Go With 'The Flow'
The connection between your mind & wellness pitfalls
Imagine for a minute that you’re driving down a busy street. Suddenly, a car darts out in front of you. You jam the breaks, swerve, and barely miss oncoming traffic. Everyone’s safe. You’ve avoided an accident. You continue on your way, but the close call has your brain working overtime, in its most primal state, responding to the threat.
In that split second before you hit the brakes, your brain triggered a flood of cortisol and adrenaline as well as about 140 other chemicals. These chemicals instantly prepare your body for an entirely physical response – fight or flight. Your heart rate spikes, your muscles tighten, and many of your body’s critical functions, including your immune system, digestion, metabolism, memory, and rational decision-making, all take a back seat.
This chemical response was perfect for early humans who faced countless physical threats to their survival. As humans evolved, the part of our brains that controls the fight-or-flight response continued to be necessary for survival, and scientists believe it has changed very little over millions of years.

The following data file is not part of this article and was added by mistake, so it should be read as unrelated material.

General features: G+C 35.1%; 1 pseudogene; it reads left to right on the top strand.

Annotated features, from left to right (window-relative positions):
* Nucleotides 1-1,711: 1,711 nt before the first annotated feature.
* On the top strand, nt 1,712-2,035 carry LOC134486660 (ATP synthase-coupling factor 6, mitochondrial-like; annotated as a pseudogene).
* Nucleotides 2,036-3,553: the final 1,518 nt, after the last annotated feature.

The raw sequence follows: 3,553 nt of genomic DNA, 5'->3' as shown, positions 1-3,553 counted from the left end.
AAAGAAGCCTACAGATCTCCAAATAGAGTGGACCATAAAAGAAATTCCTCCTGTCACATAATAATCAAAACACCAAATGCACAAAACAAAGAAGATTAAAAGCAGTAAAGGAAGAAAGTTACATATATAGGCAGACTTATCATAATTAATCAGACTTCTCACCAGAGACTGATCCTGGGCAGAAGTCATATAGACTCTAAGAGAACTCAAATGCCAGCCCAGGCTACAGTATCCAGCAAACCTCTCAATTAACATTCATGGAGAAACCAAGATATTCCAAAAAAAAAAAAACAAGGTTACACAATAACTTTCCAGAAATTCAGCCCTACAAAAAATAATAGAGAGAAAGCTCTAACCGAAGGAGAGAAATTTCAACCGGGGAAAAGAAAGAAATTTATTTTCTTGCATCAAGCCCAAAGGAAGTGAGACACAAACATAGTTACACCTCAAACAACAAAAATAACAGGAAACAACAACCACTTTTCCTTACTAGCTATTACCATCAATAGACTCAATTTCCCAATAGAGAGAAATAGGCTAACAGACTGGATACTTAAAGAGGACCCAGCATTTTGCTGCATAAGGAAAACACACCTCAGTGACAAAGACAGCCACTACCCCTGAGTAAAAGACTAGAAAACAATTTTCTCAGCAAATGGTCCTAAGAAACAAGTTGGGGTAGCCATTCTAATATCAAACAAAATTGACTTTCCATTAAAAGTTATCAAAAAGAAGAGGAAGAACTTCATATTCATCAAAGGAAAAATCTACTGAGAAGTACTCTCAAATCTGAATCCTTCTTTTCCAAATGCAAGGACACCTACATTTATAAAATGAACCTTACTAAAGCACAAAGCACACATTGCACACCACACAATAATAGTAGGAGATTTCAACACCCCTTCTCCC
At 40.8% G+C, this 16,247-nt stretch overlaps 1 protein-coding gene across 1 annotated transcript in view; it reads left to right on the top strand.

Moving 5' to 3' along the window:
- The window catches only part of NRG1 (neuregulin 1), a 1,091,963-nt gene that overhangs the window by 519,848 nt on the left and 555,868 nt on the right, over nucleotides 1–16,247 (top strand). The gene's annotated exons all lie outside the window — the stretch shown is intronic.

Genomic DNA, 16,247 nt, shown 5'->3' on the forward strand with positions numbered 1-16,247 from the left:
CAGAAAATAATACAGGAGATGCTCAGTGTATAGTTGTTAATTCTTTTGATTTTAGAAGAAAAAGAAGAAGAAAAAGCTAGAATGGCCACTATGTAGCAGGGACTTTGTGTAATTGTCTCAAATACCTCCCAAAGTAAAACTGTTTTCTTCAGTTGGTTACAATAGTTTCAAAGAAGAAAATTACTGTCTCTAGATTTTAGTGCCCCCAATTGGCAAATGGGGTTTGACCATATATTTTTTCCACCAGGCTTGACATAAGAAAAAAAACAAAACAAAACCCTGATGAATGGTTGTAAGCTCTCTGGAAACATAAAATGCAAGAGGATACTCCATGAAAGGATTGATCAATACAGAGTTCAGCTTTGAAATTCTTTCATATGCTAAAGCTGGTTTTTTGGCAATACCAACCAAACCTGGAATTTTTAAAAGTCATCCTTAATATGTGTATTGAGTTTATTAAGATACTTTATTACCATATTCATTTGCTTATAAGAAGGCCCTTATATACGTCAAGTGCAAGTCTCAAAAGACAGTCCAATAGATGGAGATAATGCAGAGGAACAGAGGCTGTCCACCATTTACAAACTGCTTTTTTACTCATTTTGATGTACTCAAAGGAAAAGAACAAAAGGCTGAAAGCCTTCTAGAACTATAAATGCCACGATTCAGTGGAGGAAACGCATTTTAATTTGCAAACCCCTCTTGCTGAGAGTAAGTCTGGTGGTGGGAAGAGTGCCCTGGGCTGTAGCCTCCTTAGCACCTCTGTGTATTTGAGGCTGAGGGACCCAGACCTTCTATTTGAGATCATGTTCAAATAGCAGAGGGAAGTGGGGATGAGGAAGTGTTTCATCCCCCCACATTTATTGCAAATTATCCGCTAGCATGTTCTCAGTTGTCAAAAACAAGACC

Today, threats come in all shapes and sizes: a confrontation with a co-worker, an argument with your spouse, a deadline you’re unable to meet, a sudden loss of income. The list of stressors modern humans face is endless, and for everyone, our bodies respond with the same flood of cortisol and adrenaline that early humans experienced when they were stalked by saber-toothed tigers.
“We’re not meant to experience prolonged stress,” says Dr. Roberta Bourgon, a naturopathic physician at Billings Clinic. “It sets us up for illness.”
Given enough stress, our bodies begin to ignore the constant stream of cortisol, but it’s still at work, Bourgon says, suppressing our immune system, digestion, metabolism, and brain function. As our bodies adapt to stress, serious health issues emerge.